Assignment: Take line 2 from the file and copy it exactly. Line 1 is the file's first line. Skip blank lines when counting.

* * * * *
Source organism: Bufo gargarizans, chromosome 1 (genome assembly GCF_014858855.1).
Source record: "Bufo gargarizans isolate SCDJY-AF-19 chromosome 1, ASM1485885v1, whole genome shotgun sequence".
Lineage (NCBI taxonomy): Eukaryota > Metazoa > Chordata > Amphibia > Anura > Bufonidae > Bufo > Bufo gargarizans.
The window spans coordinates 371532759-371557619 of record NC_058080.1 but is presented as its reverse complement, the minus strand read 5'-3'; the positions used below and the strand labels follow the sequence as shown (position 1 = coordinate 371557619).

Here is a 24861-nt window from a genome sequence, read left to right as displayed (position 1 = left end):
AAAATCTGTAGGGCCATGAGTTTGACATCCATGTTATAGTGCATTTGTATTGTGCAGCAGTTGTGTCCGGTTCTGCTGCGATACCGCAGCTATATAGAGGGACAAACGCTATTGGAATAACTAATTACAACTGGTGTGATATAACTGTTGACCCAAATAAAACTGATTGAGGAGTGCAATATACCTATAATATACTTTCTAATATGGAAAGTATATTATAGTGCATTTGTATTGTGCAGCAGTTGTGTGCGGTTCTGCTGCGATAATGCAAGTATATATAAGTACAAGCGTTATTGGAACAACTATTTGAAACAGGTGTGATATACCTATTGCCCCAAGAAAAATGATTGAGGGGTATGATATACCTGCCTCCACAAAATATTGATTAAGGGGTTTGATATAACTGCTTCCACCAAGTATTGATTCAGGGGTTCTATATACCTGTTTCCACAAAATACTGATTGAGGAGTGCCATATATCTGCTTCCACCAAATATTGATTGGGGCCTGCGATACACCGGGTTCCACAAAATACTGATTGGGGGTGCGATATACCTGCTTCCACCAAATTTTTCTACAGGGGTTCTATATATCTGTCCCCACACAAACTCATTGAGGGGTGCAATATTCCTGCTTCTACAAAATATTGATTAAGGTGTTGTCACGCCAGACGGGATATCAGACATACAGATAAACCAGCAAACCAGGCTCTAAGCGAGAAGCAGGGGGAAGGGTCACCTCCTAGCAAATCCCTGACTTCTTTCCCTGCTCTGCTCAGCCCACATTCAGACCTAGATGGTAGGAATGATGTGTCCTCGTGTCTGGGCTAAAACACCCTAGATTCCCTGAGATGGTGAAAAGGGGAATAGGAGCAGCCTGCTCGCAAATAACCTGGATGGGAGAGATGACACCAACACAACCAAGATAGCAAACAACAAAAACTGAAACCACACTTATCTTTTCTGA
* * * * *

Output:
Source record: "Bufo gargarizans isolate SCDJY-AF-19 chromosome 1, ASM1485885v1, whole genome shotgun sequence".